I’ve been forgetting things lately. It isn’t quite this bad, but it’s pretty close. If you’re like me and spending increasing amounts of your day looking for your house keys, It’s hard to recall more important (or less mundane things) that you’ve done with your life, even when they seemed important at the time. And the moments when you’re suffering through unemployment or financial problems and calling yourself out for them need to be matched every once in awhile with reminding yourself of things you’ve done right. Dangit, I went to Europe as an artist and protester (on someone else’s dime) and toured a play that I still love. I’ve had my work produced at theaters here in New York that I’d read about in college. People (who are not related to me) seem to think I have some clue of what I’m doing artistically. I have a framed note from a kid who saw one of my plays who was too embarrassed to talk. But she told me in the note that she was going to start protesting nukes. These are things one has to tell oneself at this point in life. If activism is the dues that one pays to live in civil society, I hope that I’ve done a bit toward that debt.
Anyway, I’ve recently taken up working with kids and I’ve been trying to find things to do that interest them. One of the things I’m introducing them to is playing harmonicas. They are absolutely taken with the idea of playing harmonicas, and by learning the instrument, they are learning a great deal more. The harmonica has a great history as a folk instrument, and it’s entwined in American music history. And I have an affinity for harmonicas–I started playing one after 9/11, partly as a way to keep my paranoia about city spaces at bay. I happened to be part of Washington Square Methodist Church, an old peace church (founded in 1860) with a storied history of doing the right thing when it counted. Long story short, in 2002/2003, some of friends decided we should engage in protest against the looming war in Iraq. And thus was born Harmonicas for Peace. Here’s an email I sent around a few weeks before the February 15, 2003 protest march held worldwide:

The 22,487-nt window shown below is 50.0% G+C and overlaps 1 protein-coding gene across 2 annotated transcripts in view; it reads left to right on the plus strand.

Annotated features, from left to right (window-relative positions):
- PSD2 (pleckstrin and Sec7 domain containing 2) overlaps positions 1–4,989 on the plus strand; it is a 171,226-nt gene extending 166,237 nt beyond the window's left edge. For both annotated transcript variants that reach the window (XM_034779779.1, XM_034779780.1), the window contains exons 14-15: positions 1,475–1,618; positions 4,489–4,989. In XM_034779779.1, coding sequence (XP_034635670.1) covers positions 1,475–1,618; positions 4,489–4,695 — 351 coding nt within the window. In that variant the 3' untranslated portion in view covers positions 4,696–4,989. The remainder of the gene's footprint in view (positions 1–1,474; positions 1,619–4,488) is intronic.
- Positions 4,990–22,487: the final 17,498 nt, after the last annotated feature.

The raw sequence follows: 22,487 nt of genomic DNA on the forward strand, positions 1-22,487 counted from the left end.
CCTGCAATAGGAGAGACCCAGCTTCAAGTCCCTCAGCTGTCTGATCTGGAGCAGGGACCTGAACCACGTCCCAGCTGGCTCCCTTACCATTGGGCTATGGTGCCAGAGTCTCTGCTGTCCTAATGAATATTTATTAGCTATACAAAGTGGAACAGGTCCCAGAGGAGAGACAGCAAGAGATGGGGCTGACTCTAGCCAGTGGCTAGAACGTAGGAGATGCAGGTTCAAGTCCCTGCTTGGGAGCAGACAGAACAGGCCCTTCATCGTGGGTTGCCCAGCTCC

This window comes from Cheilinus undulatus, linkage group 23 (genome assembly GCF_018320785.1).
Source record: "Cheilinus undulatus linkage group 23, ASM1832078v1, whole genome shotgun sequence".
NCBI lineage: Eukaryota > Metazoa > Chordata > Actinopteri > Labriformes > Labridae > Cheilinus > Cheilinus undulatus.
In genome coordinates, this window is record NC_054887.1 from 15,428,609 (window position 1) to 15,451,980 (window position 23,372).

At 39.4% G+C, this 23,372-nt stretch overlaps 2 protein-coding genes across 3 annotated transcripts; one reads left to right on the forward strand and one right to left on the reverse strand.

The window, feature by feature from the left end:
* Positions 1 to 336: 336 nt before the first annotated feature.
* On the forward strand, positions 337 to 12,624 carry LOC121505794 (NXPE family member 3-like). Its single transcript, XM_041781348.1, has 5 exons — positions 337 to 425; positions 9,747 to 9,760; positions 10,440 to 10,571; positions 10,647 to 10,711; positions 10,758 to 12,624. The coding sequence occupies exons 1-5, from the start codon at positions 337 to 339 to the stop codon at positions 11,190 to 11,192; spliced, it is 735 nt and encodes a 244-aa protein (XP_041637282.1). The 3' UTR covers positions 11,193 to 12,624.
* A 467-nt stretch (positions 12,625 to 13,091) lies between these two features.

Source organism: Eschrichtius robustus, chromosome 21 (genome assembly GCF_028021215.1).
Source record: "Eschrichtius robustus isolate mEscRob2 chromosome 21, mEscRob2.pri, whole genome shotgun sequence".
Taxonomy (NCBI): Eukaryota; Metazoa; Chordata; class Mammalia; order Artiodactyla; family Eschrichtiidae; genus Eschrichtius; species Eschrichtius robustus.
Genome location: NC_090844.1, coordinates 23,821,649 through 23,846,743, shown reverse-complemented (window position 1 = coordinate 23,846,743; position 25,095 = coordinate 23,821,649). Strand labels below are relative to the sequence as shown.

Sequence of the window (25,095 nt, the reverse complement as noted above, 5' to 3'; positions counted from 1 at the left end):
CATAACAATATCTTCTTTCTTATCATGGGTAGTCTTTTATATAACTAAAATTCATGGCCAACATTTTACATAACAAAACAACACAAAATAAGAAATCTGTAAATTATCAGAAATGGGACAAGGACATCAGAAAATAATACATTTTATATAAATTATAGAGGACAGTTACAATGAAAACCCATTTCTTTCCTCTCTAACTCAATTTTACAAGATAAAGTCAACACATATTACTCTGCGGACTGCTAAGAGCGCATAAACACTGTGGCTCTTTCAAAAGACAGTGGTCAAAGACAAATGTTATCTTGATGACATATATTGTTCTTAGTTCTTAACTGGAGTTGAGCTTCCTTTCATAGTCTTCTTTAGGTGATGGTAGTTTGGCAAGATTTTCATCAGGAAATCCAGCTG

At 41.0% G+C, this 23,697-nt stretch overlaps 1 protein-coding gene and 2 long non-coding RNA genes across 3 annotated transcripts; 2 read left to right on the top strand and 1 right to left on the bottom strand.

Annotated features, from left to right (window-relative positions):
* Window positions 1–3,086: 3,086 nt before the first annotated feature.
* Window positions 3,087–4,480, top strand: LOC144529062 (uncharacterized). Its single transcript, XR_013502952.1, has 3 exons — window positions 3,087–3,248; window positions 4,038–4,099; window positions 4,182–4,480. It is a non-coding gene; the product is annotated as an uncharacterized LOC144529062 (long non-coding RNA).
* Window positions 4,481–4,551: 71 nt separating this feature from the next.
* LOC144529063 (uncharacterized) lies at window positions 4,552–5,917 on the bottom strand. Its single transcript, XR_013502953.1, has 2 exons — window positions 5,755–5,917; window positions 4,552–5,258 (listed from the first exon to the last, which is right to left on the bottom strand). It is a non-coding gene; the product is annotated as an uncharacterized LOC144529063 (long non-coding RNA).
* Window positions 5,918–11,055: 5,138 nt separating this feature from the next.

Harmonicas for Peace will gather at WSUMC before the march and learn some
simple songs. I’ve put together some sheet music for harmonica. If you’re
interested in being part of our music contingent, you can bring a C Chord
harmonica and play with us. A Hohner ‘pocket pal’ C chord Harmonica goes
for about $6. I’m also uploading a music list to my website, where you can
download it. And we’ll have a few extra harmonicas around.
If you want to play something else, that’s okay, too. Saxophonists,
guitarists, gongmen, tamborinists, drummers, etc. are welcome. and if you
want to sing, we’ll have lyric sheets. And if you don’t want to sing or
play but want to be with us, you’re welcome to join us. We welcome everyone
at Harmonicas For Peace.
So about ten or fifteen of us showed up at church a few hours before the march that morning in February 2003 and worked through Harmonica blows and draws for old faves like ‘Saints go Marching In‘ and ‘Michael Row the boat ashore‘. I had actually figured out how to write out harmonica tablature (try and sell THAT job skill on Craigslist), and we handed out lyric sheets as we marched. We did a couple more events, but nothing caught fire. The war went on, and a couple trillion dollars later, it has finally dawned on the unwashed masses that this was an impossibly big beehive we’ve kicked.